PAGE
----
Thoughts and ruminations about being a working mom, raising two daughters, and being Italian … while trying to maintain my sanity and organized closets. (My husband’s laugh, red wine, and ironing make me happy.)
By Adria Giordano
Another Facebook memory popped up today. Strawberry Shortcake and a Zombie Cheerleader and their friends at our backyard Halloween party. Such a wonderful memory. The kids bobbed for apples, had a costume parade, played dangling donuts and pin the hat on the witch. DIY games before the D-I-Y trend hit.
We had Fourth of July parties, Mommy & Me Breakfasts, and many, many backyard barbeques. Sack races, pancakes with chocolate chips, and ring tosses. I remember our small plastic kiddie pool and sprinkler and half of the neighborhood kids running behind our house in their bathing suits.
Winters were spent sliding down our big hill in the back yard, and hot chocolate in our tiny pre-renovation kitchen. Birthday parties with gymnastic themes and princess cakes. And everyone in the class being invited.
The years have flown by, and dangling donuts, Strawberry Shortcake, and princess cakes are long gone. But when I see these photos, it’s as though it was just last week that I was wrapping paper toilet around juice boxes to make “mummy” juice. (This was when juice boxes were still okay at parties even though they were full of sugar.)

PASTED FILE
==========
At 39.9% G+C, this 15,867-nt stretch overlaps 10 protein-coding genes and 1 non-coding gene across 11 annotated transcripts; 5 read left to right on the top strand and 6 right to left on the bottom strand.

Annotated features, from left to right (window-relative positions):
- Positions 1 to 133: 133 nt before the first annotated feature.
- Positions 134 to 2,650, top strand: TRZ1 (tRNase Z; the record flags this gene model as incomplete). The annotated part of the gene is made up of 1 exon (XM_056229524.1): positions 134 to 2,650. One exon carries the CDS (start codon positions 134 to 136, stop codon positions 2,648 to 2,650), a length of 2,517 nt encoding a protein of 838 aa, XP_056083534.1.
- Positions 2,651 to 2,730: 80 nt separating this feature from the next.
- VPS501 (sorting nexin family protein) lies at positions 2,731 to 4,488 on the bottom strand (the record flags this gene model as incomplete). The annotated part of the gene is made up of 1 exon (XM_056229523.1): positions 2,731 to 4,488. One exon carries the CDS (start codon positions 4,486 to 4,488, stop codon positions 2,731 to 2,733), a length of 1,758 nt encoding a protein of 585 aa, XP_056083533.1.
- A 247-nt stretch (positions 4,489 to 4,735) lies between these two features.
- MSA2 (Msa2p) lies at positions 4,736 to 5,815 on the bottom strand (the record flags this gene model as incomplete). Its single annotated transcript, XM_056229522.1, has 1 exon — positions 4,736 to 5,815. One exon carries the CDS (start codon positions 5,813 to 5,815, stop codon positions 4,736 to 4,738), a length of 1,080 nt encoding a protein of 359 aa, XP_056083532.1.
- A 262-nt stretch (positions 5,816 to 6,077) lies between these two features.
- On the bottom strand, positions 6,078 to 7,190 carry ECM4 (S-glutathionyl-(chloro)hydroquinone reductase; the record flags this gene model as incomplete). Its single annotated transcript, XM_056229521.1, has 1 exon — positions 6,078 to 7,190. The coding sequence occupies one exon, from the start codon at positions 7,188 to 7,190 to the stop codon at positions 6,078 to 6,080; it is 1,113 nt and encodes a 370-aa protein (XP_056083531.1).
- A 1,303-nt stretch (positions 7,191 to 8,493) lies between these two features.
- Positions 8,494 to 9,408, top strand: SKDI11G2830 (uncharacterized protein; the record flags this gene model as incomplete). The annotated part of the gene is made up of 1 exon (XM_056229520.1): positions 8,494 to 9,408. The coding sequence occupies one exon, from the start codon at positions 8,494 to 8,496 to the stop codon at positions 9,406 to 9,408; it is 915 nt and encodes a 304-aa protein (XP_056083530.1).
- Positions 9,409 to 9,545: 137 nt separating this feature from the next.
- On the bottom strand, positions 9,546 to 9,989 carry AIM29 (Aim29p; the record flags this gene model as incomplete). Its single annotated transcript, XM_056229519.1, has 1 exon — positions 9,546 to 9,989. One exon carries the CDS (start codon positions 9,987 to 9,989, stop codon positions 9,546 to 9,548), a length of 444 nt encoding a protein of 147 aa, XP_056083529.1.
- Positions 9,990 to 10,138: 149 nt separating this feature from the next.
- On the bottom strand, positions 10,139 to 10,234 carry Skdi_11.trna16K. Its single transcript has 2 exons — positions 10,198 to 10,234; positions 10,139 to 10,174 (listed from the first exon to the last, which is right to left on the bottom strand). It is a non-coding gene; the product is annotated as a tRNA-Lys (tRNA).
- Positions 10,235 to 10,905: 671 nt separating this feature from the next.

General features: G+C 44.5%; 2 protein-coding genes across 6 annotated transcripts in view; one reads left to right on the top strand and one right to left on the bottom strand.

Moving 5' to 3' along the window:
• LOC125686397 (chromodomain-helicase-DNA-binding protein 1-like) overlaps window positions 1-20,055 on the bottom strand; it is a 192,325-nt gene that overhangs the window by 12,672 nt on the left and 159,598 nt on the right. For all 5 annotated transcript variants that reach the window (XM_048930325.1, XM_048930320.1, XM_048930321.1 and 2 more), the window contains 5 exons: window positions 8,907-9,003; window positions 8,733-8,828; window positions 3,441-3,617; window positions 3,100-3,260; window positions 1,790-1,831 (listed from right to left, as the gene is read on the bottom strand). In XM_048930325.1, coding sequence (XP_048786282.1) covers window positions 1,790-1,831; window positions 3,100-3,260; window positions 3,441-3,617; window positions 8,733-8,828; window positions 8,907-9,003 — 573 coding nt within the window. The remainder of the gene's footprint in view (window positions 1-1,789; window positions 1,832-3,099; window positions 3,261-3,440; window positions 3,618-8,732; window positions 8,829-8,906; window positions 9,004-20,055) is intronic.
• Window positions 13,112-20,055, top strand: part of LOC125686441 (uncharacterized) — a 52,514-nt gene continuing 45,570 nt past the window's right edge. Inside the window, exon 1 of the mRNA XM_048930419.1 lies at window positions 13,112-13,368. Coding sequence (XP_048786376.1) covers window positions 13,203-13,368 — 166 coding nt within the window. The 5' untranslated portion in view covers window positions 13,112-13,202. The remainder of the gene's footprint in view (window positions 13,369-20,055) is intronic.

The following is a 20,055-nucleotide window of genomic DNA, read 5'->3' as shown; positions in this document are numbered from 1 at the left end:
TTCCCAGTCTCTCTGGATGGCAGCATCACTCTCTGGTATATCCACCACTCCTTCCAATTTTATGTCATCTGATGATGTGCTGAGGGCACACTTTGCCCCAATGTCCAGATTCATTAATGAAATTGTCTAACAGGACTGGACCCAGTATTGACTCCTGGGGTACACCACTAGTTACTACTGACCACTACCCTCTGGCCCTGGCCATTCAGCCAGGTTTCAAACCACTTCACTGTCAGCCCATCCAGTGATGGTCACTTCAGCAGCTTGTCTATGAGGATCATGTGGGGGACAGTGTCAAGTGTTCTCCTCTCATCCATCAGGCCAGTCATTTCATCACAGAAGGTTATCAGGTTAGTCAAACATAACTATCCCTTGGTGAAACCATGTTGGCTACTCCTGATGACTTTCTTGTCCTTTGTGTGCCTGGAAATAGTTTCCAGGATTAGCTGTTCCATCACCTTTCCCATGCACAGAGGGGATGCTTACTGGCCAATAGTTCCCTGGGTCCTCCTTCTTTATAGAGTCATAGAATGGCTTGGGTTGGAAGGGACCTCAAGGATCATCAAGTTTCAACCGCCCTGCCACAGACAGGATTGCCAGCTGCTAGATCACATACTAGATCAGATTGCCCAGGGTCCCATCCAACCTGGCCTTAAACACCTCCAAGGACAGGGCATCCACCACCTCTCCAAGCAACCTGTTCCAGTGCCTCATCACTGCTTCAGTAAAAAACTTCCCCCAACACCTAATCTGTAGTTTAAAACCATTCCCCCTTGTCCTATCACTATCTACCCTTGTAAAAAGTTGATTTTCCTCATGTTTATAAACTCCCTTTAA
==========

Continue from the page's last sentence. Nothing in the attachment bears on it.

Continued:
Memories. Our past. Even beautiful memories hurt sometimes because it means time has passed, and time is finite. It has an ending. Like childhood. Through all the craziness of raising a child, and it is craziness, it is one of the most exhausting, beautiful, gut-wrenching, amazing part of my life.
Sometimes, particularly, when I am rushing home from work, or dropping off my daughter to school in the morning, I feel like their childhood has flown by in a blink of an eye. A feeling I am sure most parents feel some days. You put so much into raising them, then poof. It’s 18 years later and they are off to college or living on their own somewhere away from you. Making their own decisions and their own memories.
And if we are lucky, our children will look back on old photos and remember having fun. They may not get all teary-eyed like we do. Or stare at them wondering where the time has gone. They will probably not remember the details. Like the chocolate witch cookies and white chocolate ghost truffles (that their mother stayed up making until midnight the night before) … but hopefully they will remember a childhood filled with love.
Adria Giordano describes herself as a mom, wife, fundraiser, party planner, and blogger. She is a currently the director of development and communications for Chrysalis Center in Hartford, CT. She lives in West Hartford with her husband, two teenage daughters, mother-in-law, and mini goldendoodle puppy.
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